There’s little doubt that my day of ultimate reckoning is coming soon enough. In our years in Southern California, I not only indulged Dad beyond all reason, but I was responsible for keeping him alive against all odds. In those five years, hobbled and on oxygen, he used every tool in his sizable arsenal to get my kids to transfer to colleges in California, steal Tripp’s wife, Lily, for himself, sneak a dog he named Hootie into the house the one and only weekend I wasn’t there with him, suggest we raise wild boars in our modest backyard to slaughter and age for ragu, and somehow tiptoe a rare cigarette into the house at the risk of immolating our entire block should a spark hit the powerful oxygen machines that pumped day and night. And that was an average weekend.
As a man, Dad was a force of nature—a fact not lost on many of his closest colleagues and friends. His lifestyle was both alarming and mesmerizing, like the proverbial car wreck we cannot turn away from. A thousand jury trials by day while carousing all night: Where in the Bible does it say that can’t be done? He must have known that his daring life had a gigantic HAZARD warning stamped on it, much like the cigarettes he used as props throughout much of his life. He wholly ignored those warnings, fully confident that he could beat the odds no matter what.
Every now and then, those brass balls of his would come to haunt him in the form of his “Mini-Me.” Yes, ladies and gentlemen, if you live by the sword, you die by the sword.
Thanks to one of Jimmy’s drivers, who took me under his wing at an early age, I became the ace behind the wheel of almost any car, so it shouldn’t have surprised anyone when my father woke me at dawn in a raging blizzard to drive him from our house in Connecticut to Kennedy Airport. Dad had to catch a plane to God-Knows-Where and his driver couldn’t make it from the City. At the ripe old age of fifteen, and with a mere Connecticut driver’s permit, I, of course, took this as a gift from The Divine.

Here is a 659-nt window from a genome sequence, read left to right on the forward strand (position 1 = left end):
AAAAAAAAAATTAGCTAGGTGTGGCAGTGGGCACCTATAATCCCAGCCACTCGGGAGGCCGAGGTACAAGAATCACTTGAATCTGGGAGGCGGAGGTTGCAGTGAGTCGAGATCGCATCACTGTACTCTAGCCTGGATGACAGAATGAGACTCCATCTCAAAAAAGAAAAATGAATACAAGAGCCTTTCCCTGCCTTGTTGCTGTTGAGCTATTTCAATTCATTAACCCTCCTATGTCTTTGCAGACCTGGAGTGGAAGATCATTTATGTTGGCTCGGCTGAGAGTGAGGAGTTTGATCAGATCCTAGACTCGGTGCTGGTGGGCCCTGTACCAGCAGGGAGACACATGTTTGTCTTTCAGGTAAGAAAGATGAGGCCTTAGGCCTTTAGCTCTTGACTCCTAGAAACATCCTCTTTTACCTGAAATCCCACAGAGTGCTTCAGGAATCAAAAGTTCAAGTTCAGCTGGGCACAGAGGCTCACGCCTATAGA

My father had been up all night drinking with friends. In those days, it was gin on ice in summer and whiskey on ice in winter. You always knew the season in our household. Well, as luck would have it, when Dad got into the back of my mother’s giant Buick Estate wagon and took a decidedly unprofessional prone position, I knew he had dipped into the elixir of death, B & B (Bénédictine and brandy) the evening before. The Mother Jones of hooch was at the top of the top of “The Boozer’s Periodic Table of Heroin-Equivalent Substances.”
This was going to be fun. I made sure to hit a giant snowdrift at the foot of our driveway, putting Dad on the floorboards. As he was making some sort of medieval deal with the devil about never drinking B & B again if he was allowed to live, I careened down the closed Merritt Parkway at such a barrel roll that the state troopers dotting the exits let us fly by, telling each other that some guy’s pregnant wife must have had her water break, or some such lazy-ass cop nonsense that they reserve for one another.
I had installed a new eight-track stereo in my mother’s beast of a car so I could host the entire football team at the local graveyard, where we got high before games. As Dad recited his devilish encyclicals in the back, I turned up the one eight-track that was in the car—a little ditty called “Smoke on the Water.” I was having a grand old time listening to Dad plead for his life as I sang at the top of my lungs, hurtling toward JFK in the world’s biggest Molotov cocktail.
I certainly had the upper hand, which was not likely to happen again for a good long time, so I milked the opportunity for all it was worth. Not only was I fully aware of the fact that Dad had forgotten his luggage and probably didn’t know where he was even going, but I was certain that Kennedy would be closed as the season’s biggest Nor’easter set straight down on us like the clap at Woodstock. Every now and then as Dad’s begging went quiet, I’d utter something just loud enough for Jimmy to know I was giving him the business, but quiet enough to give me deniability later. I had learned from the master, baby, and as I made sure I hit as many snow-covered guard rails as was humanly possible, I could see in the rearview mirror that he was dying the death of a thousand cuts.
When I pulled up to Kennedy, I got out, advising Dad to stay put until I found out what was going on. The “Smoke on the Water” eight-track had burned up by then, so I left Dad in peace while I bummed a cigarette from a porter, who confirmed that the airport was, in fact, CLOSED. I don’t know whether my father viewed the news as good or bad. I turned around and put another six dents in the “Homicide Wagon” on the thirty-five-mile trek back home. I cooked Dad a big breakfast and put him to bed.
My mother actually cried when she saw what was left of her car. I just shook my head, not wanting to be a stool pigeon. She gave me a good whack and went off to cry some more. “BAD DADDY,” I muttered under my breath.
In the spirit of full disclosure, I did—once and only once— embarrass myself as the ultimate wheelman.